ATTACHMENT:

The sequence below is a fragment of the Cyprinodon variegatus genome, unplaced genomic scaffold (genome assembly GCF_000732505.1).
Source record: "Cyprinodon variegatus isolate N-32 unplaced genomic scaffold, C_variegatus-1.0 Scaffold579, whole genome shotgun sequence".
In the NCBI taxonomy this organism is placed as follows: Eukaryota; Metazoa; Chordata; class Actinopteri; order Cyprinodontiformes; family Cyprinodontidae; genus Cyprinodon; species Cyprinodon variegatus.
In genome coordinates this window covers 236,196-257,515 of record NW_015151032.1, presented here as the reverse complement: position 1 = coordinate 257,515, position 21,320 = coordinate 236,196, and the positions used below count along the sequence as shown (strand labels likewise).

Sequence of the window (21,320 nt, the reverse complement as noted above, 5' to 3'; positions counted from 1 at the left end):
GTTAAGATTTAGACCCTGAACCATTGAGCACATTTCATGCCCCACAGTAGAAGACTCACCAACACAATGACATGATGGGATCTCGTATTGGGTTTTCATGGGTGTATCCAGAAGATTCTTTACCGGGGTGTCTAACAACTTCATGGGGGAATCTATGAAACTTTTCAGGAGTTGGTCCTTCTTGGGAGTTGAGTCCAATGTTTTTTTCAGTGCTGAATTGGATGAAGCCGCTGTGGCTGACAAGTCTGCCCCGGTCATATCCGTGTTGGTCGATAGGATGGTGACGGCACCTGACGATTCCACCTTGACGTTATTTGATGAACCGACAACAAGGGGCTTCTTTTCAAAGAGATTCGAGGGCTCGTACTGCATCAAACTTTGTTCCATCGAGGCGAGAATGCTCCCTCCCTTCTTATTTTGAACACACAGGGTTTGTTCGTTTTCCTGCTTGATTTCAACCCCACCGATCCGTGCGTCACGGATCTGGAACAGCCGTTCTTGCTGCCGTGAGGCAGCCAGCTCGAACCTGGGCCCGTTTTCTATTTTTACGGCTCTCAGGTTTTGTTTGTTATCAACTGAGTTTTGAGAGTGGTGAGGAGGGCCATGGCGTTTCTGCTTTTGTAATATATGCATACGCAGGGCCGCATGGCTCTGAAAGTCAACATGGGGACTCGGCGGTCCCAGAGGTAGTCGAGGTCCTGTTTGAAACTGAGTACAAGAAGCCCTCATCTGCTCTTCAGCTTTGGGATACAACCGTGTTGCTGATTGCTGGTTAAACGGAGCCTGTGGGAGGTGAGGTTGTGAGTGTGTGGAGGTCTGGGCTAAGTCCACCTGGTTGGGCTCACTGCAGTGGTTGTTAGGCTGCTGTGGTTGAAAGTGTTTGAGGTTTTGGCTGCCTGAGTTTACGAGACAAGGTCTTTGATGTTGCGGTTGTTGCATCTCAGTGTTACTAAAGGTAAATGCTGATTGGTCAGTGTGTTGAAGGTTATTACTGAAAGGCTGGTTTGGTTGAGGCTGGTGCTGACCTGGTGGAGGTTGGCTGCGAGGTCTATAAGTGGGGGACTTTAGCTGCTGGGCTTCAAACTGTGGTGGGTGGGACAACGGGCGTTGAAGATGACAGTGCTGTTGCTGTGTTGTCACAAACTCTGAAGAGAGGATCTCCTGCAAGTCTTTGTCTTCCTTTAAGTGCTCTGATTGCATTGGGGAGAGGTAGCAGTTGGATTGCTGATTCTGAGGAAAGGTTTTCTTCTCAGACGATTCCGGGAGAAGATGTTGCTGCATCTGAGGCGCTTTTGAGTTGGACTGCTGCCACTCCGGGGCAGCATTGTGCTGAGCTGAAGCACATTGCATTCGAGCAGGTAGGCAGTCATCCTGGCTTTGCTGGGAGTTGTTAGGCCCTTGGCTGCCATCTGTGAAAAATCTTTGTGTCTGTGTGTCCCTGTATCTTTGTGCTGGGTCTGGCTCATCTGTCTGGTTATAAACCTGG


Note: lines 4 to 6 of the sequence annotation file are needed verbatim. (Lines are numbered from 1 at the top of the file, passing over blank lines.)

In genome coordinates this window covers 236,196-257,515 of record NW_015151032.1, presented here as the reverse complement: position 1 = coordinate 257,515, position 21,320 = coordinate 236,196, and the positions used below count along the sequence as shown (strand labels likewise).

Sequence of the window (21,320 nt, the reverse complement as noted above, 5' to 3'; positions counted from 1 at the left end):
GTTAAGATTTAGACCCTGAACCATTGAGCACATTTCATGCCCCACAGTAGAAGACTCACCAACACAATGACATGATGGGATCTCGTATTGGGTTTTCATGGGTGTATCCAGAAGATTCTTTACCGGGGTGTCTAACAACTTCATGGGGGAATCTATGAAACTTTTCAGGAGTTGGTCCTTCTTGGGAGTTGAGTCCAATGTTTTTTTCAGTGCTGAATTGGATGAAGCCGCTGTGGCTGACAAGTCTGCCCCGGTCATATCCGTGTTGGTCGATAGGATGGTGACGGCACCTGACGATTCCACCTTGACGTTATTTGATGAACCGACAACAAGGGGCTTCTTTTCAAAGAGATTCGAGGGCTCGTACTGCATCAAACTTTGTTCCATCGAGGCGAGAATGCTCCCTCCCTTCTTATTTTGAACACACAGGGTTTGTTCGTTTTCCTGCTTGATTTCAACCCCACCGATCCGTGCGTCACGGATCTGGAACAGCCGTTCTTGCTGCCGTGAGGCAGCCAGCTCGAACCTGGGCCCGTTTTCTATTTTTACGGCTCTCAGGTTTTGTTTGTTATCAACTGAGTTTTGAGAGTGGTGAGGAGGGCCATGGCGTTTCTGCTTTTGTAATATATGCATACGCAGGGCCGCATGGCTCTGAAAGTCAACATGGGGACTCGGCGGTCCCAGAGGTAGTCGAGGTCCTGTTTGAAACTGAGTACAAGAAGCCCTCATCTGCTCTTCAGCTTTGGGATACAACCGTGTTGCTGATTGCTGGTTAAACGGAGCCTGTGGGAGGTGAGGTTGTGAGTGTGTGGAGGTCTGGGCTAAGTCCACCTGGTTGGGCTCACTGCAGTGGTTGTTAGGCTGCTGTGGTTGAAAGTGTTTGAGGTTTTGGCTGCCTGAGTTTACGAGACAAGGTCTTTGATGTTGCGGTTGTTGCATCTCAGTGTTACTAAAGGTAAATGCTGATTGGTCAGTGTGTTGAAGGTTATTACTGAAAGGCTGGTTTGGTTGAGGCTGGTGCTGACCTGGTGGAGGTTGGCTGCGAGGTCTATAAGTGGGGGACTTTAGCTGCTGGGCTTCAAACTGTGGTGGGTGGGACAACGGGCGTTGAAGATGACAGTGCTGTTGCTGTGTTGTCACAAACTCTGAAGAGAGGATCTCCTGCAAGTCTTTGTCTTCCTTTAAGTGCTCTGATTGCATTGGGGAGAGGTAGCAGTTGGATTGCTGATTCTGAGGAAAGGTTTTCTTCTCAGACGATTCCGGGAGAAGATGTTGCTGCATCTGAGGCGCTTTTGAGTTGGACTGCTGCCACTCCGGGGCAGCATTGTGCTGAGCTGAAGCACATTGCATTCGAGCAGGTAGGCAGTCATCCTGGCTTTGCTGGGAGTTGTTAGGCCCTTGGCTGCCATCTGTGAAAAATCTTTGTGTCTGTGTGTCCCTGTATCTTTGTGCTGGGTCTGGCTCATCTGTCTGGTTATAAACCTGG